The objective of this study was to assess the effect of a novel corn-expressed phytase (CEP) on growth, nutrients digestibility, bone characteristics and fecal microbiota of pigs fed with very low-protein, -calcium (Ca) and -phosphorous (P) diets. Forty-eight barrows were subjected to 6 groups for 4 weeks: positive control-adequate protein (PC), negative control-reduced protein (NC), NC + low-dose CEP, i.e., 2000 FTU/kg (LD), NC + high-dose CEP, i.e., 4000 FTU/kg (HD), LD with 0.12% unit reduced Ca and 0.15% unit reduced available P (LDR), and HD with 0.12% unit reduced Ca and 0.15% unit reduced available P (HDR). Compared to NC, LD and HDR had a higher average daily gain (ADG) and gain:protein ratio (G:P), HD and HDR had greater apparent fecal digestibility of Ca and P and bone mineral density and LDR and HDR had lower serum osteocalcin. The feces of LD was enriched in Lachnospiraceae, while the HD had a higher abundance of Succinvibrio and LDR had a higher abundance of Bifidobacterium and Actinobacteria. In conclusion, supplementation of protein-restricted diets with a CEP decreased their negative effects on ADG and G:P ratio, increased the digestibility of Ca and P regardless of the levels of these minerals in the diet, improved bone characteristics and produced differential effects on fecal bacterial population. Full article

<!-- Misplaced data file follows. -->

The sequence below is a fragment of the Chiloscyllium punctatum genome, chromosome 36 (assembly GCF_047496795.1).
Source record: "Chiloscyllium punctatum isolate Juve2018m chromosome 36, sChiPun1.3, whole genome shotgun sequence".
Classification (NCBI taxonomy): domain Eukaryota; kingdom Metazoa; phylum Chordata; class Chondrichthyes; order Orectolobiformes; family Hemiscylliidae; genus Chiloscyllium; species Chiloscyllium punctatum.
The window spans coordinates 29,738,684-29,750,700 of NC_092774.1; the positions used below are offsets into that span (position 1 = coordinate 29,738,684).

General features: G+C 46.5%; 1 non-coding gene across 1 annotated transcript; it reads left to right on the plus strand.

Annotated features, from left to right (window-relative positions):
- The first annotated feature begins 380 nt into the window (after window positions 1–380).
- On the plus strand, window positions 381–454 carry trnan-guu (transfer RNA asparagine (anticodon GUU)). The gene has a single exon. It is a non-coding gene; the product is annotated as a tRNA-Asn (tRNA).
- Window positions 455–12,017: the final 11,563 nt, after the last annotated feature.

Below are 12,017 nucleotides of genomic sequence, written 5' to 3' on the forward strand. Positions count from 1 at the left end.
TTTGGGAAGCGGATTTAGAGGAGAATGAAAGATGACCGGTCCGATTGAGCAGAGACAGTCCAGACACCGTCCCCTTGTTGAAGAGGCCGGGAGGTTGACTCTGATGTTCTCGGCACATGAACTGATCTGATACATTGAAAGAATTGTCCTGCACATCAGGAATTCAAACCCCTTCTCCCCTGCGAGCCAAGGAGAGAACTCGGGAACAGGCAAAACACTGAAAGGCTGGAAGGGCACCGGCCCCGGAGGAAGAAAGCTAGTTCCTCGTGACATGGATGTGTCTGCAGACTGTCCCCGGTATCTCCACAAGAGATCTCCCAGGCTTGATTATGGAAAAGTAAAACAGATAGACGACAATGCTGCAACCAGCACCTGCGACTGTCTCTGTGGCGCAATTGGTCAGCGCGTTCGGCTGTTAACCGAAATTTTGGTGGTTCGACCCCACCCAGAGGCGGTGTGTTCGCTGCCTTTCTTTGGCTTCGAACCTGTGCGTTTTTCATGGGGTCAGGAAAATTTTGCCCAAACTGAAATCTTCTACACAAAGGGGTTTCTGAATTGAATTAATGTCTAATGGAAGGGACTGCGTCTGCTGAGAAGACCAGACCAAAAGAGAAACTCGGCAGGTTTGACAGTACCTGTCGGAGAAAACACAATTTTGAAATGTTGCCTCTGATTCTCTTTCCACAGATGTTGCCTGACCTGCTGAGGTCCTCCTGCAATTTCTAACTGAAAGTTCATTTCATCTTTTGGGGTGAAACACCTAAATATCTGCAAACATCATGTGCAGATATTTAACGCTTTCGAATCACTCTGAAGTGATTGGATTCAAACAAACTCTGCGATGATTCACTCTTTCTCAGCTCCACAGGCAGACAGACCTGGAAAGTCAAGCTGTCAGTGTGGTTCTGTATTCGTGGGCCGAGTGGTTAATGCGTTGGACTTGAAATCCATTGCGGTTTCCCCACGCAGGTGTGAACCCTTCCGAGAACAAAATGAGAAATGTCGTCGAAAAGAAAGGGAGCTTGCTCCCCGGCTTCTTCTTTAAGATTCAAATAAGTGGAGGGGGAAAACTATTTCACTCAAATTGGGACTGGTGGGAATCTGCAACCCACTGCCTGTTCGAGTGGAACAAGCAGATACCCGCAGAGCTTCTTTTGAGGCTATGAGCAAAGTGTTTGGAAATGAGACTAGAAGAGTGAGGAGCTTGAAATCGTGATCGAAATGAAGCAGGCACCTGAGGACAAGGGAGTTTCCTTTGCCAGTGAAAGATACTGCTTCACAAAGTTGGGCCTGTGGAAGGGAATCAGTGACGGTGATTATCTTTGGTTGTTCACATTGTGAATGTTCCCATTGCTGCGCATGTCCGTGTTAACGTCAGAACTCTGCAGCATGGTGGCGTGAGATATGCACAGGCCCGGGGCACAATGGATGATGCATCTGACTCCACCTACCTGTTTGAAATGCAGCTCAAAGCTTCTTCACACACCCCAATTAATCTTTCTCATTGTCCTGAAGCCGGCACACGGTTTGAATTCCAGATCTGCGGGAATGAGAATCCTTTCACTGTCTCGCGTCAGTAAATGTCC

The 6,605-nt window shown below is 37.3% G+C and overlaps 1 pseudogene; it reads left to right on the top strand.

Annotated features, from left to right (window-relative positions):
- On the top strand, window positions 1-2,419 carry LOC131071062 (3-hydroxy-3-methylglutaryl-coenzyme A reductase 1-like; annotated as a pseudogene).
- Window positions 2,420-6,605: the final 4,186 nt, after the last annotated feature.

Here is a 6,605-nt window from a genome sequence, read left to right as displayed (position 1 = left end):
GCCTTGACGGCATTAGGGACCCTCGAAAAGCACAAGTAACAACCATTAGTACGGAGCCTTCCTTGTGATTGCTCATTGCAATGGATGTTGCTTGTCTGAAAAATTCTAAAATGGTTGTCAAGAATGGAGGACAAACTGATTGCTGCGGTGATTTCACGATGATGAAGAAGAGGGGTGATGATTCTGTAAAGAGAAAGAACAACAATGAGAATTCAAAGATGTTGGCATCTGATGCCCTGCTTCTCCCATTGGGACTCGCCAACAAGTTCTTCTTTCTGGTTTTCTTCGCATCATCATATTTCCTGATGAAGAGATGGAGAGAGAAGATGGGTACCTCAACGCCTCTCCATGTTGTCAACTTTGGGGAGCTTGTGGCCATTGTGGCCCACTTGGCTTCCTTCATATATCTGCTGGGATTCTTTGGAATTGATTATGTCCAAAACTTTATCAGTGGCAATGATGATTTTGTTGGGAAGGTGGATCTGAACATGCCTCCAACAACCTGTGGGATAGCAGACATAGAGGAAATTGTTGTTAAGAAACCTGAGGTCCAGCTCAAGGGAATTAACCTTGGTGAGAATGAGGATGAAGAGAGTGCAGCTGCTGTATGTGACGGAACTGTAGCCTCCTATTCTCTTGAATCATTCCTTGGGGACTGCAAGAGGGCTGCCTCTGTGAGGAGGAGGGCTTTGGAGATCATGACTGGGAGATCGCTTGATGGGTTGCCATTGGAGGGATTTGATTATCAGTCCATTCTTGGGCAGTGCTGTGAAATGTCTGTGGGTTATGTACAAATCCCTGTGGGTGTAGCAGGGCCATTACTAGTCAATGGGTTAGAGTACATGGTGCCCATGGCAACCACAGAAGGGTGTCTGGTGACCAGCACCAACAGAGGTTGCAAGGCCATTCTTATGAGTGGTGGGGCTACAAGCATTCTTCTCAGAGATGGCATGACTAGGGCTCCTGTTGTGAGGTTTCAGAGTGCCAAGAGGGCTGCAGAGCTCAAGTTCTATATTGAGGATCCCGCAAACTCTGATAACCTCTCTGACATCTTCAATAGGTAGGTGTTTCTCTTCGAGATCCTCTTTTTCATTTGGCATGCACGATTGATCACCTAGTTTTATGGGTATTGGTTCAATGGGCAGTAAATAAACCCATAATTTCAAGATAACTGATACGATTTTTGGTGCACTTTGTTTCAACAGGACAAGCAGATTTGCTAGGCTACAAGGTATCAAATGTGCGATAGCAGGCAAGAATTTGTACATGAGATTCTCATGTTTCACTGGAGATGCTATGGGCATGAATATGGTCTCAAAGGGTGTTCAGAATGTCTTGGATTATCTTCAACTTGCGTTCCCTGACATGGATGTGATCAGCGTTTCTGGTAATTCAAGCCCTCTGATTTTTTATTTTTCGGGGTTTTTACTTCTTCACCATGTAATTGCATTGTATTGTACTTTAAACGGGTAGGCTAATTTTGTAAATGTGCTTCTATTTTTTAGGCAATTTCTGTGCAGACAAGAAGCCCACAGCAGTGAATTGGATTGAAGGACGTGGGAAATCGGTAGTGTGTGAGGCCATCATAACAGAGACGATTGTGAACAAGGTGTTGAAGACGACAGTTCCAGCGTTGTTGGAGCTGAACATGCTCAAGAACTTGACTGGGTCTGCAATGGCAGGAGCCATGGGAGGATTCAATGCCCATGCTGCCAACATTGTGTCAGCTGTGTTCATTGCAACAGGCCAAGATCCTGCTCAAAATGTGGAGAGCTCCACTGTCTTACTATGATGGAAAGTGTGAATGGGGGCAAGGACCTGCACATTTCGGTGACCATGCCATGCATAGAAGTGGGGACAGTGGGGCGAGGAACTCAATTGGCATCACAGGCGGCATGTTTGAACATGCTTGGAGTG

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Open AccessArticle
Effects of a Grain Source (Corn Versus Barley) and Starter Protein Content on Performance, Ruminal Fermentation, and Blood Metabolites in Holstein Dairy Calves
Animals 2020, 10(10), 1722; https://doi.org/10.3390/ani10101722 - 23 Sep 2020
Abstract
The effects of a grain source (corn grain (CG) vs. barley grain (BG)) and starter protein content (19% vs. 22% CP, dry matter basis) on growth performance, digestibility, ruminal fermentation, and blood metabolites were evaluated in Holstein dairy calves. Forty 3-day-old female calves [...] Read more.